Based on his 1901 novel, there's a little more H.G. Wells in this Harryhausen adaptation than you'll find in George Pal's cinematic treatment of The War of the Worlds, though less than in The Time Machine. Here again Wells' social commentary is watered down to make room for an action-adventure fantasy among monstrous baddies, in this case Harryhausen's stop-motion-animated moon creatures. Indeed, with its unblushing whimsy and Disneyesque light-as-air approach, this is the Wells adaptation that most plays as preteen matinee fare. Jeffries is splendid and, like his turn in Chitty Chitty Bang Bang, makes Cavor a dotty Wodehouse caricature, all fussy and bespectacled with waistcoat and cravat and "Absolutely imperial!" Most of the Selenites were played by children in rubber costumes, but when Harryhausen's "Dynamation" versions are on display you can't take your eyes off them. The gargantuan caterpillar "moon cow" is a fine roaring menace, and the Grand Lunar an eerie-voiced wonder within its wavery transparent sac. (There's even that Harryhausen signature, a walking skeleton.) Cavor's Sphere is an iron Everlasting Gobstopper evoking more the age of steam locomotives than space missions. The story takes a bit long to get going, and it's often wincingly silly, but the only real complaint here is that Harryhausen's work doesn't get more screen time.
Never mind how Cavorite works or whether jumping about on the moon (with wires visible) wearing only a diving suit and no gloves is really a good idea. And smile at the modern realization that bright, level-headed Kate is the best representative of humanity within a quarter-million miles. First Men in the Moon remains a delightful B-movie charmer, a fondly remembered Boy's Own adventure that's still endearing and entertaining. (And look for Peter Finch, who took a cameo role when the original actor failed to show.)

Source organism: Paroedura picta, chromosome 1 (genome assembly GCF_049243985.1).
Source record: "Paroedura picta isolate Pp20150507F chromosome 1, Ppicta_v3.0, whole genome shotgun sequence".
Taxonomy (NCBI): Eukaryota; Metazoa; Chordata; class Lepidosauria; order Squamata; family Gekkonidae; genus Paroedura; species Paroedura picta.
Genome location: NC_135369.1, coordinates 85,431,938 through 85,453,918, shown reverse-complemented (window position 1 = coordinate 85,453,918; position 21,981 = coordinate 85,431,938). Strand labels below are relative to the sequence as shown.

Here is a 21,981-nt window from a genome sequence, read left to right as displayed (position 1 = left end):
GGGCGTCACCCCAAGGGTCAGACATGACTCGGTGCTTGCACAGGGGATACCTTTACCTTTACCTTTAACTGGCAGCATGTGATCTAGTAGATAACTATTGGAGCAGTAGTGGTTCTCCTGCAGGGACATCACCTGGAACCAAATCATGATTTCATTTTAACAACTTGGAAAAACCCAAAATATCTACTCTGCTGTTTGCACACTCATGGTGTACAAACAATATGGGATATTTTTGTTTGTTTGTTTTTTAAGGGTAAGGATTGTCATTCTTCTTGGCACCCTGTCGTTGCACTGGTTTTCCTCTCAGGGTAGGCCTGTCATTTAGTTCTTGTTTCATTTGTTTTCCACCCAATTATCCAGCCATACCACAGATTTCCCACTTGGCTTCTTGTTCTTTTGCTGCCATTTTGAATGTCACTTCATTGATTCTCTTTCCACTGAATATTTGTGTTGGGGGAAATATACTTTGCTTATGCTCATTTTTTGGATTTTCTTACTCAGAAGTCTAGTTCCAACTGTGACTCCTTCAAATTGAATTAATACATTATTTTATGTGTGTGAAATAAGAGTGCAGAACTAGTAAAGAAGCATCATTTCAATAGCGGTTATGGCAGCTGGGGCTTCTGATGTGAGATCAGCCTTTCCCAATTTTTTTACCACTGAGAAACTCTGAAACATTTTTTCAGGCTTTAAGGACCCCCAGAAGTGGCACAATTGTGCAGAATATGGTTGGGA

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Columbia TriStar gave First Men in the Moon, an addition to their "Ray Harryhausen Signature Collection," a respectful DVD treatment that's sure to impress fans old and new. The print has been digitally remastered in high definition, so it looks superb with deep, true "Lunacolor" hues, a must for the Selenite crystal city scenes. Returned to their original Panavision (2.35:1 anamorphic), the moonscape panoramas, alien caverns, and other vast sets can again spread out. It's beautifully clean, marred by only minor speckling. Likewise, the remastered Dolby Digital 4.0 audio fills the room with ambient sounds, lunar environmental effects, and Laurie Johnson's fine orchestral score.
The highlight extra is "The Ray Harryhausen Chronicles," Richard Schickel's hour-long 1997 documentary narrated by Leonard Nimoy. It features Harryhausen himself along with lifelong pal Ray Bradbury, George Lucas, and others in a tribute devoted to the master's life, work, inspirations, and ongoing influence. Also here are "This is Dynamation" (a short made to promote the special-effects process and The 7th Voyage of Sinbad), a brief photo gallery, and trailers for First Men as well as the 7th and Golden voyages of Sinbad. Keep-case.